by Samantha J. Bily, Esq.

Companies can face unanticipated liability when workers cannot be easily classified as “independent contractors” or “employees.” Rideshare companies are experiencing this firsthand. Two separate judges in California recently held that, despite the companies’ intent to classify their workers as “independent contractors,” the classification of Uber and Lyft drivers would be left to the jury. The classification of workers affects a company’s liability for workplace injuries, potentially giving rise to unanticipated workers’ compensation and/or tort liability.

Under Georgia Workers’ Compensation law, three main factors are considered in classifying workers as “independent contractors”:

1) a contract exists
2) the contractor has the right to control the time, manner, and method of the work to be performed
3) the contractor is paid a set amount per job, rather than hourly or salary.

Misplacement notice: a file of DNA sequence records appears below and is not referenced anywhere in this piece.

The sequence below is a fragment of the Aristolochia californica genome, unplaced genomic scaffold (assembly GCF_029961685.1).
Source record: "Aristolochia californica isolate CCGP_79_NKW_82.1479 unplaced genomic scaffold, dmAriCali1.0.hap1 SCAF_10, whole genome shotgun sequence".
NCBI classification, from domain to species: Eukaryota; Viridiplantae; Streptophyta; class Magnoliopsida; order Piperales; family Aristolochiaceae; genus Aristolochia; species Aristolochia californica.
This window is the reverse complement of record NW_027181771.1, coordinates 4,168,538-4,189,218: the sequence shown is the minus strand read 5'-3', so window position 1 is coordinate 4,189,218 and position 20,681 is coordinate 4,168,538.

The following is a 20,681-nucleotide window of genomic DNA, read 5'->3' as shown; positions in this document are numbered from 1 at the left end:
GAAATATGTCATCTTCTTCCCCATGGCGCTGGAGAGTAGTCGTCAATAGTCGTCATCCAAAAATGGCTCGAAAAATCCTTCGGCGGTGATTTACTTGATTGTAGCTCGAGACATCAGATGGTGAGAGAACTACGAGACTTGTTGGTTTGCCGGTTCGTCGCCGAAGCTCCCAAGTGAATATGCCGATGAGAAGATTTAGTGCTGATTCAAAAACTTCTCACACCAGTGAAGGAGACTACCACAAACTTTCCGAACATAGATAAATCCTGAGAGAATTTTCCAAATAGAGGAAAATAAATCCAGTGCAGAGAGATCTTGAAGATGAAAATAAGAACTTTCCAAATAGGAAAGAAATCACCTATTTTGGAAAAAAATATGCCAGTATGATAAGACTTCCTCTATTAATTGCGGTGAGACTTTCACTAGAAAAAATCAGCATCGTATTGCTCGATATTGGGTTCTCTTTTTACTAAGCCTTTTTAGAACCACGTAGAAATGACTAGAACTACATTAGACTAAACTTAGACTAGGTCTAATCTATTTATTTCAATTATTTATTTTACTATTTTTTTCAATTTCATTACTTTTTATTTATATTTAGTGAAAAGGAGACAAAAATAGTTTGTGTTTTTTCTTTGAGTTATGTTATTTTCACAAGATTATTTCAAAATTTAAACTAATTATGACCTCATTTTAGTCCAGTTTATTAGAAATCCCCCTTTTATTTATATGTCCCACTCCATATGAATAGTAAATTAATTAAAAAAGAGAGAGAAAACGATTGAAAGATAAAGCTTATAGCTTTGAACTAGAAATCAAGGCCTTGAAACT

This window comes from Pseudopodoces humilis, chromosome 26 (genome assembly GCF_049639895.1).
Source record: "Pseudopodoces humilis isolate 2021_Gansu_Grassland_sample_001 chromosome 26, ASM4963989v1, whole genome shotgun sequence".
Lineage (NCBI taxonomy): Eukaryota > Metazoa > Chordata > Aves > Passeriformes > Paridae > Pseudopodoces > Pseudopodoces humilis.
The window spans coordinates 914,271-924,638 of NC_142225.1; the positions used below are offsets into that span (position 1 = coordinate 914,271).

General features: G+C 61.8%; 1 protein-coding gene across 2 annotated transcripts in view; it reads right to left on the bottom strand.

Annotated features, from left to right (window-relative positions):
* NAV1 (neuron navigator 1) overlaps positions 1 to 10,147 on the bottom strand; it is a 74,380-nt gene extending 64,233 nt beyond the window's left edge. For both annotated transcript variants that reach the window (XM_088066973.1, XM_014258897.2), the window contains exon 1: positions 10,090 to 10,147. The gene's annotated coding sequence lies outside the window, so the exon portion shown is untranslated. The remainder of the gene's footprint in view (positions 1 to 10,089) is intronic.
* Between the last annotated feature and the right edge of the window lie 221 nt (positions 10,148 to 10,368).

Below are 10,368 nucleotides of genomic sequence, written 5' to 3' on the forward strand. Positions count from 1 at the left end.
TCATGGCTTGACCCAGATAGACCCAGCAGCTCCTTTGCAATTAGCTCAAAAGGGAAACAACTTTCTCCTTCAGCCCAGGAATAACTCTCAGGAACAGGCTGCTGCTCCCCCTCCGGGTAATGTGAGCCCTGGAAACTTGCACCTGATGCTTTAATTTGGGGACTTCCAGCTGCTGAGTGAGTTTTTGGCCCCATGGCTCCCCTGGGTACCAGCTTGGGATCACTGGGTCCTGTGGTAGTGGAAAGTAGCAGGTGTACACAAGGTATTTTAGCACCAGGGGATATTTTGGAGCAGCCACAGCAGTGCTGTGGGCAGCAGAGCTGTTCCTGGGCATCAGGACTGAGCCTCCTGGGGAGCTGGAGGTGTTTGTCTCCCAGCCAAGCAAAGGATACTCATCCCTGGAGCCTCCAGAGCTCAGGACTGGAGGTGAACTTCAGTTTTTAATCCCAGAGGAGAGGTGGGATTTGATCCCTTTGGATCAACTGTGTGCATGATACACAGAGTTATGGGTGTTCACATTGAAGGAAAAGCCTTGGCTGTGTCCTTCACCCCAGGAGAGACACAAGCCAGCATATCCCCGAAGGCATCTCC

Issues often arise concerning the second factor, the contractor’s control over the time, manner, and method of performing services. Where a worker performs services using his own equipment and techniques but is instructed on the hours during which he is to perform services, he may be classified as an “employee,” despite the large amount of control he exerts over the manner and method of his work. Where a worker clocks in and out at his discretion but performs services pursuant to company-proscribed procedures, he may also be classified as an “employee,” despite his ability to come and go as he pleases.

While the above prerequisites are most strongly considered, Judges often evaluate other factors in classifying workers, such as whether the agreement contemplates a beginning and end, the contractor furnishes his own tools, the services require a significant level of skill, the employer does not withhold taxes, and the contractor is free to work for other entities. Each of the foregoing considerations favors contractor status.

Ultimately, a company’s decision to hire workers as “employees” or “independent contractors” should be made based on the company’s specific needs and circumstances. Once a decision is made, however, taking into consideration the above factors and making the necessary distinctions can assist in avoiding unanticipated liability.